Your friend got unlucky, and the others in the class got lucky. Its what it came down to. The ethical problem would come if the professor told the students to look at that exact copy (wink wink sort of thing), yes that would be a major problem. But if they managed to look at the exact test the teacher copied from, then well, thats pretty good luck, and good for them. They guessed right. Sometimes, thats just what life comes down to, guessing right.

Independence forever.

John Adams' last public words

john4040

  • Sr. Citizen
  • ****
  • Posts: 471
    • View Profile
Re: Law School Ethical Violation?
« Reply #16 on: August 24, 2010, 01:22:58 PM »
Some students had answers, some did not...I think it's unfair.

What is unfair is not necessarily unlawful or unethical.  Your post asked whether there was a law school ethical violation.  The answer is no.

pacelaw2013

  • Full Member
  • ***
  • Posts: 74
    • View Profile
Re: Law School Ethical Violation?
« Reply #17 on: August 24, 2010, 01:28:01 PM »
Edit: You seem to miss the entire point of the situation affecting his grade and overall rank.  I don't think this is a "oh well, too bad, life is unfair" situation.  Some students had answers, some did not...I think it's unfair.

What I understand is alot of students found the exam just fine. Your friend didn't. Its bad luck. The same thing if you study a topic for hours and it doesn't end up on the exam, and others studied another topic and it ended up on the exam, is it fair your topic didn't end up on the exam? No.

Look, your friend did the same exact thing as them. He studied former exams, if his exam came up on the test would he put in ethical questions? No. It sounds more the reason he is mad is because HE didn't look at the copied exam.
Independence forever.

John Adams' last public words

JK42

  • Jr. Member
  • **
  • Posts: 7
    • View Profile
Re: Law School Ethical Violation?
« Reply #18 on: August 24, 2010, 01:39:40 PM »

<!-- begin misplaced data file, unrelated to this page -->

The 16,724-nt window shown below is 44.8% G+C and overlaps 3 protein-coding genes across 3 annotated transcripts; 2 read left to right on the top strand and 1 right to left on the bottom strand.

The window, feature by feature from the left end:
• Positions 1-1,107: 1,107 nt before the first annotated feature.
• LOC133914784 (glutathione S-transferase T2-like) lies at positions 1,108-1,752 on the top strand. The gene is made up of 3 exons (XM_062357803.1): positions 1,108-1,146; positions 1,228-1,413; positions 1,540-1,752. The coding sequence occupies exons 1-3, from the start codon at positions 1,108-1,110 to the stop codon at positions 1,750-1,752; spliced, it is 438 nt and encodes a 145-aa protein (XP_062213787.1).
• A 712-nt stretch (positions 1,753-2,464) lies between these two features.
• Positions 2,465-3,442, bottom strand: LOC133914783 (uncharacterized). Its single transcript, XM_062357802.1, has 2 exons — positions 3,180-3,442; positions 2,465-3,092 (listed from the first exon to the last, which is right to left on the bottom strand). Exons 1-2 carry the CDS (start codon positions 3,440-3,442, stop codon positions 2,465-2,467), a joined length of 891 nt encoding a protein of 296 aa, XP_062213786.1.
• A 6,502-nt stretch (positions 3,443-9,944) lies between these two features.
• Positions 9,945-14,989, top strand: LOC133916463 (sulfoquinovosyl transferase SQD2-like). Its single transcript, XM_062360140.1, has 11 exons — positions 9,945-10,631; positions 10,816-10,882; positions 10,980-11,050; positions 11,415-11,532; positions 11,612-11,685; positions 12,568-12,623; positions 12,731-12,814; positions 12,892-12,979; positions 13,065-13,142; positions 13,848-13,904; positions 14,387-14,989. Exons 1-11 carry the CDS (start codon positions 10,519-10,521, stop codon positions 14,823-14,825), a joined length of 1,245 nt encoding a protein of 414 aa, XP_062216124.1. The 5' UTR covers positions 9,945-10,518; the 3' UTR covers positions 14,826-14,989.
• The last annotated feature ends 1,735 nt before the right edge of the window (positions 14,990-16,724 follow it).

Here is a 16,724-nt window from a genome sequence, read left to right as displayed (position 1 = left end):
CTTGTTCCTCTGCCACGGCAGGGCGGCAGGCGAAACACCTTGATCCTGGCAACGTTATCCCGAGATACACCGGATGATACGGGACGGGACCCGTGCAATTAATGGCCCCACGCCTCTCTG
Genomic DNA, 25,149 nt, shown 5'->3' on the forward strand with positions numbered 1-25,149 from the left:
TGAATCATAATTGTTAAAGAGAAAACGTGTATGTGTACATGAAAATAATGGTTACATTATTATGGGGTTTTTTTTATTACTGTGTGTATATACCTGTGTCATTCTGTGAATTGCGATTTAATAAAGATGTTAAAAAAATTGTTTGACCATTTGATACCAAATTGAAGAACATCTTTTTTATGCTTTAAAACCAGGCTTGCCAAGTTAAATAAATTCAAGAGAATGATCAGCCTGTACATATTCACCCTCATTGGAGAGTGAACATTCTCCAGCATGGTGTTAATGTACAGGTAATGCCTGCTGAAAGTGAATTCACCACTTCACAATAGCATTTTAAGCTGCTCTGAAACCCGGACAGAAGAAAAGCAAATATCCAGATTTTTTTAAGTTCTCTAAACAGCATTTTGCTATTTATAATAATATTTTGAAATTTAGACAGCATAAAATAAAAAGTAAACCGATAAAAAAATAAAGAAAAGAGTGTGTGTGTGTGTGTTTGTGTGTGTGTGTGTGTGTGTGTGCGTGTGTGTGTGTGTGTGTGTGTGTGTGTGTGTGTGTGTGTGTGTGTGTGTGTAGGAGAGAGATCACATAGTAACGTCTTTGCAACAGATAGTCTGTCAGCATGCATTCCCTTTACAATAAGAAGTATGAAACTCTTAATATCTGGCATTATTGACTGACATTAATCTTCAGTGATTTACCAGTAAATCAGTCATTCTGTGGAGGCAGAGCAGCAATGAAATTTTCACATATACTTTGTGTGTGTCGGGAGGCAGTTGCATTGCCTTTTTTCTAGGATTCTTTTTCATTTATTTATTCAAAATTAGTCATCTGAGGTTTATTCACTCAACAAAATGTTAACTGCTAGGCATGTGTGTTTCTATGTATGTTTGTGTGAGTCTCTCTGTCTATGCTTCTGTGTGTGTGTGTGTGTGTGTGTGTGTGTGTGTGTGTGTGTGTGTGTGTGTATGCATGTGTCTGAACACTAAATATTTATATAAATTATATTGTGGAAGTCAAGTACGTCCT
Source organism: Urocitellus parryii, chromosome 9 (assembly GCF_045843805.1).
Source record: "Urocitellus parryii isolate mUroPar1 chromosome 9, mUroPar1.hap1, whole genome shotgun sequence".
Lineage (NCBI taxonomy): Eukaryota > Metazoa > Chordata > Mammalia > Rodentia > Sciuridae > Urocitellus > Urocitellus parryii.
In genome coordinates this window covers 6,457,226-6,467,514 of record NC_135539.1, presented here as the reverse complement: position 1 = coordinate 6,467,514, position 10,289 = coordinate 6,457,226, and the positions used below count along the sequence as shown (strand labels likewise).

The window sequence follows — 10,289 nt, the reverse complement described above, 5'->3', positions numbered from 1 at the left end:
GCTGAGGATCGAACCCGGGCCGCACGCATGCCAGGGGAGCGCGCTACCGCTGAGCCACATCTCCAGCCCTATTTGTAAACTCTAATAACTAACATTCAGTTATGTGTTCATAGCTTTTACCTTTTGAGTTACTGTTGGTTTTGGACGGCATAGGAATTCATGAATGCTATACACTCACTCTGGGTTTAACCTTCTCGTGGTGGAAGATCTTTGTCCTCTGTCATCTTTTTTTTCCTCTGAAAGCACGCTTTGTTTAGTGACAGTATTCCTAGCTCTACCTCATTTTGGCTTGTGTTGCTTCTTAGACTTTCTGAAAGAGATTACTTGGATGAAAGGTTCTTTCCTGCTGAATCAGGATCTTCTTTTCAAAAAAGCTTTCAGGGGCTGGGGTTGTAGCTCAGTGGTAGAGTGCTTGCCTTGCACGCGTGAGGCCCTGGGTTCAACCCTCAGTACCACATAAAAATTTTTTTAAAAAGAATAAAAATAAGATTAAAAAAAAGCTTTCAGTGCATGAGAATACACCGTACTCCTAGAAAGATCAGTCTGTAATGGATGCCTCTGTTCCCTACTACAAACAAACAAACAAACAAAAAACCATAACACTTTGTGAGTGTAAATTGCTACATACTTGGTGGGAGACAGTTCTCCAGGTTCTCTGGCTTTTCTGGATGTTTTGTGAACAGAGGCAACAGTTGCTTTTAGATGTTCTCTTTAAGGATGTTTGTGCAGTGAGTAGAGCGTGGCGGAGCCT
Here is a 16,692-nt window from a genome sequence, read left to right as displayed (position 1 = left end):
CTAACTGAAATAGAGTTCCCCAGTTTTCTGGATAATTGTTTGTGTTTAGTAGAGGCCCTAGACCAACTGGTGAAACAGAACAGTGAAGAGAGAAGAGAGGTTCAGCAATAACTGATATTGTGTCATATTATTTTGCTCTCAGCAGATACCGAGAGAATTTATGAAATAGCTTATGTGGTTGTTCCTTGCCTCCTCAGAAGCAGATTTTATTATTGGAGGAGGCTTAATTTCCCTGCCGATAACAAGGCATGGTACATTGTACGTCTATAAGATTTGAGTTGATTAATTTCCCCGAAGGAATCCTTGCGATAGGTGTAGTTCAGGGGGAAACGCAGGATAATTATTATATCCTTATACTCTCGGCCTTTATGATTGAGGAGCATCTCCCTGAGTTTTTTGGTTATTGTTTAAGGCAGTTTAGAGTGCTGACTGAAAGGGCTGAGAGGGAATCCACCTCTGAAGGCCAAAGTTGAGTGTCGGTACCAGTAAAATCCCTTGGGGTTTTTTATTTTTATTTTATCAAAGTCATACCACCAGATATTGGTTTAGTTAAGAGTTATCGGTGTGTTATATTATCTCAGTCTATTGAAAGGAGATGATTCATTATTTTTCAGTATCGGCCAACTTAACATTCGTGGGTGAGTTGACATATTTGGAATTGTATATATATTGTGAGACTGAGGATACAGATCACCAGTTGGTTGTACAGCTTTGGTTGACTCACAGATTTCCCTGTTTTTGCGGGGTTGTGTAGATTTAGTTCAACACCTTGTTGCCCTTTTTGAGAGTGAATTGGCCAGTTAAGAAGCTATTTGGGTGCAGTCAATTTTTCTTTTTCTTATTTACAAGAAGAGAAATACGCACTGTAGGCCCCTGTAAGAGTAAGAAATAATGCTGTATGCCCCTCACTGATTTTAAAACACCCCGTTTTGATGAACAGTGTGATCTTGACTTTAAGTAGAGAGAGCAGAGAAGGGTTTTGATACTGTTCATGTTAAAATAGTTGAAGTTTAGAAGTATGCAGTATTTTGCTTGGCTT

Some students had answers, some did not...I think it's unfair.

What is unfair is not necessarily unlawful or unethical.  Your post asked whether there was a law school ethical violation.  The answer is no.

Yea, I think its definitely unfair but you're right that was my question.  Doesn't ABA (or someone) have rules and standards that is required by law schools to follow?  I just wanted to look into that. 

Ok, so it might not be an ethical violation, but do you think he has any recourse because the consequences have such a big impact on him and others.
Edit: You seem to miss the entire point of the situation affecting his grade and overall rank.  I don't think this is a "oh well, too bad, life is unfair" situation.  Some students had answers, some did not...I think it's unfair.

What I understand is alot of students found the exam just fine. Your friend didn't. Its bad luck. The same thing if you study a topic for hours and it doesn't end up on the exam, and others studied another topic and it ended up on the exam, is it fair your topic didn't end up on the exam? No.

Look, your friend did the same exact thing as them. He studied former exams, if his exam came up on the test would he put in ethical questions? No. It sounds more the reason he is mad is because HE didn't look at the copied exam.

First, this is not an issue of luck between students.  The exam itself is invalid, the professor should not have copied and pasted an exam that had answers online.  If some students were not penalized for not seeing the exam/answers, this would not be a problem.  But do you get that it adversely affects him.  He is graded against his contemporaries who had answers.

And studying something and it not being on an exam is a completely different situation. 

Morten Lund

  • Sr. Citizen
  • ****
  • Posts: 259
    • View Profile
Re: Law School Ethical Violation?
« Reply #19 on: August 24, 2010, 03:09:44 PM »

What is unfair is not necessarily unlawful or unethical.  Your post asked whether there was a law school ethical violation.  The answer is no.

I think this about sums it up.  "Fair" is a concept built on the assumption that there is an outside authority there to enforce justice in social interactions.  We learn this as children when parents not only tell us to play fair, but make us play fair.  A complaint of "that's not fair" is essentially a plea to some authority to fix the injustice.

Adult life, however, is mostly free of "fair," and indeed one of the lessons of adolescence is to abandon "fair" as an objective standard and instead internalize it as a personal guiding principle.

Your friend should view this experience as a valuable lesson in real life.  Expecting an outside authority to swoop in and undo the injustice is a futile remnant of youthful thinking.